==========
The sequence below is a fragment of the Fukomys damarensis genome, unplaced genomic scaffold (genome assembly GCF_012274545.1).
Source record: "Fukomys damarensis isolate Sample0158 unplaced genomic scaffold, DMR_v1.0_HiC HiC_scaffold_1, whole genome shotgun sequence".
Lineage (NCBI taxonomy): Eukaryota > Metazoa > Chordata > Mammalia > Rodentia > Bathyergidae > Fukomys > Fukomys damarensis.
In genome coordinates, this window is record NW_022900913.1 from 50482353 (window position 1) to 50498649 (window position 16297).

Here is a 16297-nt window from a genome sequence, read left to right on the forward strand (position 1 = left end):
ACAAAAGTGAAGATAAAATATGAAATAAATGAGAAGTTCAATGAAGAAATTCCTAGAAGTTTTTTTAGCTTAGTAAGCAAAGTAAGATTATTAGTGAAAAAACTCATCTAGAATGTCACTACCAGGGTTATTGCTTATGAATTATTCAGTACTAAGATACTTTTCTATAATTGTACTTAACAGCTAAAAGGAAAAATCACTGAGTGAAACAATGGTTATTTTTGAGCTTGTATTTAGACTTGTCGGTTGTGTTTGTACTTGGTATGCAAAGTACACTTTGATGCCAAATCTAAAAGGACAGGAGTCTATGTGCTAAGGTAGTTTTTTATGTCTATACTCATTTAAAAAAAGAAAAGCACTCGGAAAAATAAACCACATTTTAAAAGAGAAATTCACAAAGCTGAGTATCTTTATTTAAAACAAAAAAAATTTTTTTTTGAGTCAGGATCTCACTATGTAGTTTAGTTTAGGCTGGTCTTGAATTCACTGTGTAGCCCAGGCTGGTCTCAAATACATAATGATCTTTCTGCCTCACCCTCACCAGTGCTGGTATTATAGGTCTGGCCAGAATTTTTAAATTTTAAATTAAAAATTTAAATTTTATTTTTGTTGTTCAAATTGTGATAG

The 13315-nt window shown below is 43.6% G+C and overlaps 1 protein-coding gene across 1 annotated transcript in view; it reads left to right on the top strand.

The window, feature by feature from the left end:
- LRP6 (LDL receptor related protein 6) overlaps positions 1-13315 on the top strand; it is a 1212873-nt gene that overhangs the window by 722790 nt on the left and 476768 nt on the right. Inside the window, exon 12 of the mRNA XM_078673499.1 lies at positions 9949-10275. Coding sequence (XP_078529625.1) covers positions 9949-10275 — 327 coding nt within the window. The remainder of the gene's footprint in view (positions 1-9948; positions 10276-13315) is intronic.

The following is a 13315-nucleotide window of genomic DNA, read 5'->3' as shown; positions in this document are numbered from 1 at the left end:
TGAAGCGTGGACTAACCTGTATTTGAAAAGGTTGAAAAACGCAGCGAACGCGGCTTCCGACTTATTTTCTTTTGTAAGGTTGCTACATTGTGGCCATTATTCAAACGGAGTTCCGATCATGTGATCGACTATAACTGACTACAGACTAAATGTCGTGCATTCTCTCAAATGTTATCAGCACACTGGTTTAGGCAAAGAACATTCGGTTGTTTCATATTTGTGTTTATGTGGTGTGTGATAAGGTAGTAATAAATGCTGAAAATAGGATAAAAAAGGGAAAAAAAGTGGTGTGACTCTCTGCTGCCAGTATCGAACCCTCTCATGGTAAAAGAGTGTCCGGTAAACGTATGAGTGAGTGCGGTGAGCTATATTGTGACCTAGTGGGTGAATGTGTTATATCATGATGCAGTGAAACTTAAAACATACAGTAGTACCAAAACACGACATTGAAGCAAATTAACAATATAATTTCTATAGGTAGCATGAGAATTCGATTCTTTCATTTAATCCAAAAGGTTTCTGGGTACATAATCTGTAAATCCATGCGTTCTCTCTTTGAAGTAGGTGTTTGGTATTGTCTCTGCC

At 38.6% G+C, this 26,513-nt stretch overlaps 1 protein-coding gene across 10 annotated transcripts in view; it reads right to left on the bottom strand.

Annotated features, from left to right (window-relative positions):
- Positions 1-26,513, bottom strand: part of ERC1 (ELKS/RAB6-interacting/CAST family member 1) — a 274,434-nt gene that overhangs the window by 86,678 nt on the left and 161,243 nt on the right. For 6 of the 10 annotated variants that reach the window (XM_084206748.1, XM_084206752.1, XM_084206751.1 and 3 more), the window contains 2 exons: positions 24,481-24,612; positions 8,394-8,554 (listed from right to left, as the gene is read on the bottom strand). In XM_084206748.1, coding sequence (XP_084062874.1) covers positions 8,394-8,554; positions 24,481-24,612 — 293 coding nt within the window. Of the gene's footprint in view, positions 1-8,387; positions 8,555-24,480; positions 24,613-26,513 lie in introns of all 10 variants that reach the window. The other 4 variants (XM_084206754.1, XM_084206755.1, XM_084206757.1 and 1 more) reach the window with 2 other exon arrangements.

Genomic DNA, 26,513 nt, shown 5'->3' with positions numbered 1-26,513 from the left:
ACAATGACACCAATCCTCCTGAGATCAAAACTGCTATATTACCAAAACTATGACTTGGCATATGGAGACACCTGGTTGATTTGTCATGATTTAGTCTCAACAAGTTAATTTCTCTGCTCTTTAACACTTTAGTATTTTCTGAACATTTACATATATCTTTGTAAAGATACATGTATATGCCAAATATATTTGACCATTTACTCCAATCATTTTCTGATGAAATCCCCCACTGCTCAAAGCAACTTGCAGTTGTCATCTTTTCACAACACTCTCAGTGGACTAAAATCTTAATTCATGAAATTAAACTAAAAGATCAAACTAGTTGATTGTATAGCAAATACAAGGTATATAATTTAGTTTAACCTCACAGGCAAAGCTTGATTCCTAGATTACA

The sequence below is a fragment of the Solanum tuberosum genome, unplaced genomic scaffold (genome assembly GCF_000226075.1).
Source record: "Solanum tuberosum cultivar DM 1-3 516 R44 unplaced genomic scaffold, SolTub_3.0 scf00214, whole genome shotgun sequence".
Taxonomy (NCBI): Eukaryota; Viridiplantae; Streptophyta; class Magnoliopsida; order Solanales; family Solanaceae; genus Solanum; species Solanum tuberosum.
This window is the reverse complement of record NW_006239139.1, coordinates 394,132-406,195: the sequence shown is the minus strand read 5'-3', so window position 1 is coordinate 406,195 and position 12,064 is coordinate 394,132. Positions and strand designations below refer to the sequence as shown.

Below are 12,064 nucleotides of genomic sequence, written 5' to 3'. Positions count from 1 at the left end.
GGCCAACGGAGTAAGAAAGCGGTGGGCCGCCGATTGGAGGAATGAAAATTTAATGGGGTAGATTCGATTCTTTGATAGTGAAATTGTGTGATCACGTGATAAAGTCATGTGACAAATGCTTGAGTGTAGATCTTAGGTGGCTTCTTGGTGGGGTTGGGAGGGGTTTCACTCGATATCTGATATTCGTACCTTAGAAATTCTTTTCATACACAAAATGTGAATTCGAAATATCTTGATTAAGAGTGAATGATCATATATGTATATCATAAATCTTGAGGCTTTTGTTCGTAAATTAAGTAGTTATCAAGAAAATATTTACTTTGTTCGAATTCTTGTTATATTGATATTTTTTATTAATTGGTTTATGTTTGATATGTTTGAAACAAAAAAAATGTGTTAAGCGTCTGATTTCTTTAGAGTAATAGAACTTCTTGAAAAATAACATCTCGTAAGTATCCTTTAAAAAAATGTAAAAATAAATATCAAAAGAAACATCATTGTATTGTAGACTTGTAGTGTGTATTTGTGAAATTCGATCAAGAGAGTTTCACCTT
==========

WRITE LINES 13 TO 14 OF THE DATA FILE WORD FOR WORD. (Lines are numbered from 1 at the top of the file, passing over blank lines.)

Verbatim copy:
Annotated features, from left to right (window-relative positions):
- Positions 1-26,513, bottom strand: part of ERC1 (ELKS/RAB6-interacting/CAST family member 1) — a 274,434-nt gene that overhangs the window by 86,678 nt on the left and 161,243 nt on the right. For 6 of the 10 annotated variants that reach the window (XM_084206748.1, XM_084206752.1, XM_084206751.1 and 3 more), the window contains 2 exons: positions 24,481-24,612; positions 8,394-8,554 (listed from right to left, as the gene is read on the bottom strand). In XM_084206748.1, coding sequence (XP_084062874.1) covers positions 8,394-8,554; positions 24,481-24,612 — 293 coding nt within the window. Of the gene's footprint in view, positions 1-8,387; positions 8,555-24,480; positions 24,613-26,513 lie in introns of all 10 variants that reach the window. The other 4 variants (XM_084206754.1, XM_084206755.1, XM_084206757.1 and 1 more) reach the window with 2 other exon arrangements.